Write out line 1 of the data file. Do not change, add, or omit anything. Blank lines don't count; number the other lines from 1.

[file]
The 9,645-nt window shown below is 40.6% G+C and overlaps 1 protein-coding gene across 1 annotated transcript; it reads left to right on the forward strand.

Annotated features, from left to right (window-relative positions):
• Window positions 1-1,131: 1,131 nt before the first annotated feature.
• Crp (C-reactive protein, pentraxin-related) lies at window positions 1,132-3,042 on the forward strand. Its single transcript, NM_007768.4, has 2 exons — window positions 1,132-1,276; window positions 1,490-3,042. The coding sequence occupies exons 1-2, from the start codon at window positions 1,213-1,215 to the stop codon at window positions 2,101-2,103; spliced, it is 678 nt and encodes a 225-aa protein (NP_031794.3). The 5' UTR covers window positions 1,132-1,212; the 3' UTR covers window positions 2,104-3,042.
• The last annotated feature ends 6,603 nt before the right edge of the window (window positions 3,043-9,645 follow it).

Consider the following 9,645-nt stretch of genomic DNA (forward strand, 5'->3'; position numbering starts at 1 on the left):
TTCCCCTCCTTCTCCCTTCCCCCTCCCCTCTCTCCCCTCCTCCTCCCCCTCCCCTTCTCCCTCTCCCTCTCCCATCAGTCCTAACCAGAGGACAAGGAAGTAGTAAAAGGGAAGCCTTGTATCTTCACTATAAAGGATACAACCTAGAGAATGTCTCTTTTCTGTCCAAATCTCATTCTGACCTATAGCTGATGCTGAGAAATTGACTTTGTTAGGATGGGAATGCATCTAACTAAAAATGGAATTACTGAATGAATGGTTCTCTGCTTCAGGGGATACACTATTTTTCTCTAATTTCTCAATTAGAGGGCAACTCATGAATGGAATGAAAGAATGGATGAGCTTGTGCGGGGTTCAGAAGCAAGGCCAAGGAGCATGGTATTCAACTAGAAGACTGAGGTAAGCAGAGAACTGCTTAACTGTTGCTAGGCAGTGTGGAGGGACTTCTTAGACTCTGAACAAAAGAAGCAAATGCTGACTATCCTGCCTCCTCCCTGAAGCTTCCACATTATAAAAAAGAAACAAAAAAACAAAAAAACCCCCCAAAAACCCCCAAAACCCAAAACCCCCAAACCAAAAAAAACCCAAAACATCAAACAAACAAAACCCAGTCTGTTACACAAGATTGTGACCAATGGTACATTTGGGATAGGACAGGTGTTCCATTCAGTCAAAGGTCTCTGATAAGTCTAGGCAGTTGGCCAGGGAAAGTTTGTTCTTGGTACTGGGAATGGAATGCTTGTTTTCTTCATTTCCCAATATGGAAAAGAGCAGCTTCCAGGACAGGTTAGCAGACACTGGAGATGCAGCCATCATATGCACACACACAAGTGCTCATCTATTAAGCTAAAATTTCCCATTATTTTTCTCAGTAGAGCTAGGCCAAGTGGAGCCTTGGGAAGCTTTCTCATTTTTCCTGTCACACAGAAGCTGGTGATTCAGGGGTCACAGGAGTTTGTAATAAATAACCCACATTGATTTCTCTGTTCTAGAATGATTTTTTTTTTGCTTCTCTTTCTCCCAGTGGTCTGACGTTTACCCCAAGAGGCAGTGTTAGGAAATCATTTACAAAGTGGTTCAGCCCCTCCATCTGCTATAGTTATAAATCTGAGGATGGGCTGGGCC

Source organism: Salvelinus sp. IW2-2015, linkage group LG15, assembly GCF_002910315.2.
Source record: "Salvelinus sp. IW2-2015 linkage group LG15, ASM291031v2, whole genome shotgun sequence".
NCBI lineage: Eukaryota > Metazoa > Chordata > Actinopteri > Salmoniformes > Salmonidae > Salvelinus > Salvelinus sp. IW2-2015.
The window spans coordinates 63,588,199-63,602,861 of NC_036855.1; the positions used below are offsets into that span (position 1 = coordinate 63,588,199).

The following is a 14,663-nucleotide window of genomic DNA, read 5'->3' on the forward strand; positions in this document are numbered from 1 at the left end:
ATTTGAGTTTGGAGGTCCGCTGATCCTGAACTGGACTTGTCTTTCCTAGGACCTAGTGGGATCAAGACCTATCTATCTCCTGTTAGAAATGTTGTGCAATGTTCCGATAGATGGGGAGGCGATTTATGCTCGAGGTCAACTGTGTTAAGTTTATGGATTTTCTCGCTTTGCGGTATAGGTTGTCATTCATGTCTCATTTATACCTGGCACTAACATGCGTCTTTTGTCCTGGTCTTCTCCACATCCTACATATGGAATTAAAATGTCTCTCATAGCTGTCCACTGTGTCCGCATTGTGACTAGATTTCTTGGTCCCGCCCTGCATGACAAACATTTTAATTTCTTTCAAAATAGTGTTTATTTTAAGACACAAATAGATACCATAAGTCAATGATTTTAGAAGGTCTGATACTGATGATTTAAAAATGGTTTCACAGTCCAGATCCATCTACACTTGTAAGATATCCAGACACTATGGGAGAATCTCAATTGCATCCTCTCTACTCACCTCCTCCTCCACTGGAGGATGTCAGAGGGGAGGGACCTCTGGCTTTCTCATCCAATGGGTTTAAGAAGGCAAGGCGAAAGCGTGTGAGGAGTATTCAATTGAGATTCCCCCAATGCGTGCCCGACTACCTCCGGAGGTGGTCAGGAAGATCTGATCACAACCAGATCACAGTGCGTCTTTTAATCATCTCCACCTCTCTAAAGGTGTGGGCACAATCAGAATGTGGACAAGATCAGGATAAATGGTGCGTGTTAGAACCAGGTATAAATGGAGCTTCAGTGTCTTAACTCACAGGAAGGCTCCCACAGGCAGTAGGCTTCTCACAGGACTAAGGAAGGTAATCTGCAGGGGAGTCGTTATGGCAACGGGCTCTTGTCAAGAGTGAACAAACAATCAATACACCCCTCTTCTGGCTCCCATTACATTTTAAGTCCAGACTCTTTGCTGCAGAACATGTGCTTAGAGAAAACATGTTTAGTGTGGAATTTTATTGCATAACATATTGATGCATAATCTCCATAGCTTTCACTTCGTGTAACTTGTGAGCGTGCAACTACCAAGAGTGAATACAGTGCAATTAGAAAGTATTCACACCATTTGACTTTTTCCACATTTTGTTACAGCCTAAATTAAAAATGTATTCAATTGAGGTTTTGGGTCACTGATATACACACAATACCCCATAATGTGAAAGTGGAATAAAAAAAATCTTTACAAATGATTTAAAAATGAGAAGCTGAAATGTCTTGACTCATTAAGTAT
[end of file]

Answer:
The 9,645-nt window shown below is 40.6% G+C and overlaps 1 protein-coding gene across 1 annotated transcript; it reads left to right on the forward strand.